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advanced photoshop
Oct
11

Paint a comicbook character part 2

Posted in:
Tips & Tutorials, by Anna-lisa Saywell

Use Photoshop’s brush styles and other tools to create high-impact comicbook imagery

Paint a comicbook character part 2
See Part 1 here.

Step 10 – Apply to the face

Paint a comicbook character part 2

First, select the flat colours of the face. Use the Splatter brush with preset options mentioned before to render contour. Another brush that works well for rendering faces is an oval-shaped brush. To create this, go to the brush preset options and select Brush Tip Shape. Now adjust your Roundness values to edit the existing brush shape into an oval. You can adjust the direction of the brush as well as the spacing to create different effects. Any brush can be distorted in this way.

Step 11 – Build up hair and clothing

Paint a comicbook character part 2

Select the hair from your flat colour layer. When rendering the hair use the oval round brush we created in the last step. Pay attention to your light source and the direction that it falls. Splatter and Round Fan Stiff Thin Bristles brushes work really well with hair application. When rendering a shiny outfit you should remember that it has a reflective surface and will pick up any stray light in the environment, often including hot spots.

Step 12 – Focus on the details

Paint a comicbook character part 2

Continue to render the character. Use a small round brush for smaller details and tighten up any loose lines like on her hands or the logos on her arms. Add hot spot highlights and reflections. Use a round, soft-edged brush to lightly smooth out the uniform and face. Try not to overdo the feathering in this brush style as you’ll want to soften the smooth surfaces, not totally blur them. We don’t want to lose your strokes and detail. Try setting the brush Opacity to 40% to soften the effect.

Step 13 – Create the visor

Paint a comicbook character part 2

Now that the initial painting is done we can begin work on the visor that lies over the face. Turn off all of your layers except your character line art. If you haven’t already added a colour flat of the visor, do so by using the Magic Wand selections techniques discussed in Steps 4 and 5. Duplicate your line art and your flat colour once more. This time, don’t merge the line art with the flat colour. You’ll need the line art to do some colour holds later.

Step 14 – Visor tint and shadow

Paint a comicbook character part 2

Now that the visor is flat coloured, make sure that the opacity is locked and use a feathered brush to colour it in. Try using bright and dark amber colours to indicate light. Next, create shadow on the face created by the visor, on a separate layer. Make sure that this shadow layer is under the main visor flat colour. Again, use the Lasso tool. Once the shadow is drawn, set the layer to Multiply.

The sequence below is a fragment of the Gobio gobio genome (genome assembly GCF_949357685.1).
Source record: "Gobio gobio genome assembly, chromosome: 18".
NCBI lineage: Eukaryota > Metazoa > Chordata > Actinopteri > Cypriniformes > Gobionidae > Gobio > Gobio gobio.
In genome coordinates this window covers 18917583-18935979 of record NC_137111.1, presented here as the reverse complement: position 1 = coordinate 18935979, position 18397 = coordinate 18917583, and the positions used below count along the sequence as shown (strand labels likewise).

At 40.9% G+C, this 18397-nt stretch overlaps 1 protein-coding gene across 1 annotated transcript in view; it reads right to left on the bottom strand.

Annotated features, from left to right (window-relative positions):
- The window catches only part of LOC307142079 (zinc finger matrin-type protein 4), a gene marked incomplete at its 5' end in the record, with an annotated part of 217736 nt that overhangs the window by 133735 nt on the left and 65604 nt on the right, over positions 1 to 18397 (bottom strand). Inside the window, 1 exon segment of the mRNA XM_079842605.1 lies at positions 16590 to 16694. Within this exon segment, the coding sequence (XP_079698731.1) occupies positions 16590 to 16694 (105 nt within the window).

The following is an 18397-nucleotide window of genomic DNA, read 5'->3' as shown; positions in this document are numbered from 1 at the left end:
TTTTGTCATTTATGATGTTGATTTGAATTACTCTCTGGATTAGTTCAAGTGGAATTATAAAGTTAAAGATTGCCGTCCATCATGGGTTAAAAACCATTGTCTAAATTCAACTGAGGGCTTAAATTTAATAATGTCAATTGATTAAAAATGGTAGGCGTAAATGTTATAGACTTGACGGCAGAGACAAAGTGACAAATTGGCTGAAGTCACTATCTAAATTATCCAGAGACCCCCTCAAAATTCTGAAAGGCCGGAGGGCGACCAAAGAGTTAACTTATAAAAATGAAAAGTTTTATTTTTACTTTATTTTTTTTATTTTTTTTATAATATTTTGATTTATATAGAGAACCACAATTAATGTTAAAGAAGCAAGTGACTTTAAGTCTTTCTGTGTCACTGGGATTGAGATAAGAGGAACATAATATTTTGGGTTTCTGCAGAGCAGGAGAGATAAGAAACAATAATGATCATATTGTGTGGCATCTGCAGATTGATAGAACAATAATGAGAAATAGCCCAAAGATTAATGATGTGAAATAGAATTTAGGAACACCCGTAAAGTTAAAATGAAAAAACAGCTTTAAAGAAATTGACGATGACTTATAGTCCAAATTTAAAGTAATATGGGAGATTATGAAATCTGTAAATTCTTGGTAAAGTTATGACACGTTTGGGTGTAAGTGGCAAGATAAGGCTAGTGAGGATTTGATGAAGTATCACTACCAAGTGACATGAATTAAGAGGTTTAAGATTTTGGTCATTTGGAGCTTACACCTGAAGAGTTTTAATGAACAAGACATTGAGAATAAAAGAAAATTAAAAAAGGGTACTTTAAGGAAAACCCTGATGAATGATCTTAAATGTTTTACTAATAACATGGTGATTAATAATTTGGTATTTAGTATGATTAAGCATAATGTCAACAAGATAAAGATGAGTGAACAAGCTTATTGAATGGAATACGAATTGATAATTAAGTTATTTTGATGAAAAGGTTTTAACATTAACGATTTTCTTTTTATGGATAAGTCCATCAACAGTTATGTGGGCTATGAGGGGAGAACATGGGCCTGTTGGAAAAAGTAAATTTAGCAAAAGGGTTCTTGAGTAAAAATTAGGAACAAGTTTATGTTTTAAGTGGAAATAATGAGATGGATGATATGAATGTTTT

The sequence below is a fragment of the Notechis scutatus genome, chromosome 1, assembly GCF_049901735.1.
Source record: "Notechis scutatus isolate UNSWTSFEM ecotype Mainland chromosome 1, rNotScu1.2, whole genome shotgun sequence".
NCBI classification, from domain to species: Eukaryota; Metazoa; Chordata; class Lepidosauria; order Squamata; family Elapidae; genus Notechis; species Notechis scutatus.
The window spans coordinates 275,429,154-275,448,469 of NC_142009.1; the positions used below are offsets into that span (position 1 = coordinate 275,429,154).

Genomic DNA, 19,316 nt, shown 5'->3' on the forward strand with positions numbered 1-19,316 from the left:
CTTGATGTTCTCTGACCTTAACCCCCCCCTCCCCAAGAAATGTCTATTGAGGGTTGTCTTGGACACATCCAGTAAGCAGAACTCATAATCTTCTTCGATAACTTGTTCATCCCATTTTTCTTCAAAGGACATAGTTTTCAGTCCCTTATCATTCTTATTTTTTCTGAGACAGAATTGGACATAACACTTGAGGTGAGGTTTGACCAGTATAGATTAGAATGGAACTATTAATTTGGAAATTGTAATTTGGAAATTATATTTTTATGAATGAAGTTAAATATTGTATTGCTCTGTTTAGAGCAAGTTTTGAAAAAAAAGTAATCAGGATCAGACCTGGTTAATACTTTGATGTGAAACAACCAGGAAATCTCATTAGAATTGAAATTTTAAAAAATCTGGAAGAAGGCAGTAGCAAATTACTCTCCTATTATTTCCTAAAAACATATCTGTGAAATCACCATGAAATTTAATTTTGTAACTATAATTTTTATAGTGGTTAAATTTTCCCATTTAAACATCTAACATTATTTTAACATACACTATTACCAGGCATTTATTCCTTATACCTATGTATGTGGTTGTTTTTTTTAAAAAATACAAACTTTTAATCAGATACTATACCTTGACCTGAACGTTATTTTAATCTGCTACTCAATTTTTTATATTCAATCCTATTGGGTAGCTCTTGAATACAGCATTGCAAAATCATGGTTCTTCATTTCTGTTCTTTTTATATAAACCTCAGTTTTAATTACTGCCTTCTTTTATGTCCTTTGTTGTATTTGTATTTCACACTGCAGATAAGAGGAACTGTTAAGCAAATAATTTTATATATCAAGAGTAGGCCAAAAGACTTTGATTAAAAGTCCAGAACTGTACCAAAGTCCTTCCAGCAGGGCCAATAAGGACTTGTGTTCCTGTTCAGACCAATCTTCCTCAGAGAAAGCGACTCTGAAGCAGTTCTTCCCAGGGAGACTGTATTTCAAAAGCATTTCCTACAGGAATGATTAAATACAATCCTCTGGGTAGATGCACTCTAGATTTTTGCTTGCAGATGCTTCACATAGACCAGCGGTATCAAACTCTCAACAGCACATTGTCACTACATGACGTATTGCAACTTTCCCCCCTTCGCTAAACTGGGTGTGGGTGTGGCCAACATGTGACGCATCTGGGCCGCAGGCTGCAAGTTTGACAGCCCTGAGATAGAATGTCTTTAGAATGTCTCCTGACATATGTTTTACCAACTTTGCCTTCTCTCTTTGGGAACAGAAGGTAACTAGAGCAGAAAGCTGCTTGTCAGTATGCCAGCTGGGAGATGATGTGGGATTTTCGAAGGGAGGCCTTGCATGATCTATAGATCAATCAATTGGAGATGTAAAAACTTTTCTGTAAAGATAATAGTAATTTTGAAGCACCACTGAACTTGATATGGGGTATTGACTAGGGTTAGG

Step 15 – Add colour holds to the visor

Paint a comicbook character part 2

Set your amber-tinted visor layer to Multiply. Using a feathered brush, lightly paint the eye area white. This will enable the colour of the eyes to show through the tinted visor. Go to your duplicated Visor line layer and paint lines based on the background lighting. Now create another layer under the line art layer, so that you can create the impression of raised glass. Use a small, round brush.

Step 16 – Insert more highlights

Paint a comicbook character part 2

Duplicate your flat colour again. Make sure that the transparency is locked. Place the layer between the detail layer and your amber-tinted visor layer. Fill the new visor with black and paint the details and shines based on the background and previously established lighting. Use an oval-shaped brush and a feathered round brush to paint light shines. When you’re done, set your layer to Screen.

Step 17 – Bring in the special effects

Paint a comicbook character part 2

Create a new layer and set it to Linear Dodge Add. Take a feathered brush and start painting on top of the blue tones in the image’s blue lighting and energy effects (see the example), improving glow effects. On the same layer, colour pick from the background and apply similar glow effects here. Create another layer set to Multiply, adding dark gradients on the left and right side. Apply the Oval brush on a new layer to create a lens flare from her glowing hand. Use an electric-blue, small round brush to add accents to the heroine’s suit.

Step 18 – Use grain

Paint a comicbook character part 2

Create a new layer and fill it with grey, making sure it’s not too dark. Go to the Filter options and select Texture>Grain, setting Intensity to 27 and Contrast to 25. Hit Cmd/Ctrl+Shift+U to make the grain into a uniform grey. Now set the layer to Overlay at 47% Opacity. This layer serves two purposes: adding a bit of texture to your piece, but also lightening the whole composition slightly.